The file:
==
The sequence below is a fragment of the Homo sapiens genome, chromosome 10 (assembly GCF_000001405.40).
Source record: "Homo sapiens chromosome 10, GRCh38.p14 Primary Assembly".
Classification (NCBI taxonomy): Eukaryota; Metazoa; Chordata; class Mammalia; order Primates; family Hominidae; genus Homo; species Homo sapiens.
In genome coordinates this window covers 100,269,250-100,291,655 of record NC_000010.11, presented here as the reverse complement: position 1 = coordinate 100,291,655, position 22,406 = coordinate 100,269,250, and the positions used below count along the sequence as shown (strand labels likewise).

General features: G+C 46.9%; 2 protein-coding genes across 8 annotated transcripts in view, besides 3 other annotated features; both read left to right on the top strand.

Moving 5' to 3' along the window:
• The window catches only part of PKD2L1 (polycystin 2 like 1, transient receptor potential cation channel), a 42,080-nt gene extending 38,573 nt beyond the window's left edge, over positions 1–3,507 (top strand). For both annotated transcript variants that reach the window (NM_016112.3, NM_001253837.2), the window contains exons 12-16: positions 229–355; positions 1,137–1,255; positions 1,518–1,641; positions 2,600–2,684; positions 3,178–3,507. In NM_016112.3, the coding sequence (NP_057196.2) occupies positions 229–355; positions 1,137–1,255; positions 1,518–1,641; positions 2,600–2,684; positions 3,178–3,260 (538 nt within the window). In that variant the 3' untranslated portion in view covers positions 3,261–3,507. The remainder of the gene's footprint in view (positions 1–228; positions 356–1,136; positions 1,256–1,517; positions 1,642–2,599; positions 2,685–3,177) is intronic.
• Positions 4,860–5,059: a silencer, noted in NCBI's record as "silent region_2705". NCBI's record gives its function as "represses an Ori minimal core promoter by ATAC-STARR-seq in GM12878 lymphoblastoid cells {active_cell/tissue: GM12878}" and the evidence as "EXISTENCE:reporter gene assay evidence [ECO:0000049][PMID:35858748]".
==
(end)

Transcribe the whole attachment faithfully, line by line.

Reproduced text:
The sequence below is a fragment of the Homo sapiens genome, chromosome 10 (assembly GCF_000001405.40).
Source record: "Homo sapiens chromosome 10, GRCh38.p14 Primary Assembly".
Classification (NCBI taxonomy): Eukaryota; Metazoa; Chordata; class Mammalia; order Primates; family Hominidae; genus Homo; species Homo sapiens.
In genome coordinates this window covers 100,269,250-100,291,655 of record NC_000010.11, presented here as the reverse complement: position 1 = coordinate 100,291,655, position 22,406 = coordinate 100,269,250, and the positions used below count along the sequence as shown (strand labels likewise).

General features: G+C 46.9%; 2 protein-coding genes across 8 annotated transcripts in view, besides 3 other annotated features; both read left to right on the top strand.

Moving 5' to 3' along the window:
• The window catches only part of PKD2L1 (polycystin 2 like 1, transient receptor potential cation channel), a 42,080-nt gene extending 38,573 nt beyond the window's left edge, over positions 1–3,507 (top strand). For both annotated transcript variants that reach the window (NM_016112.3, NM_001253837.2), the window contains exons 12-16: positions 229–355; positions 1,137–1,255; positions 1,518–1,641; positions 2,600–2,684; positions 3,178–3,507. In NM_016112.3, the coding sequence (NP_057196.2) occupies positions 229–355; positions 1,137–1,255; positions 1,518–1,641; positions 2,600–2,684; positions 3,178–3,260 (538 nt within the window). In that variant the 3' untranslated portion in view covers positions 3,261–3,507. The remainder of the gene's footprint in view (positions 1–228; positions 356–1,136; positions 1,256–1,517; positions 1,642–2,599; positions 2,685–3,177) is intronic.
• Positions 4,860–5,059: a silencer, noted in NCBI's record as "silent region_2705". NCBI's record gives its function as "represses an Ori minimal core promoter by ATAC-STARR-seq in GM12878 lymphoblastoid cells {active_cell/tissue: GM12878}" and the evidence as "EXISTENCE:reporter gene assay evidence [ECO:0000049][PMID:35858748]".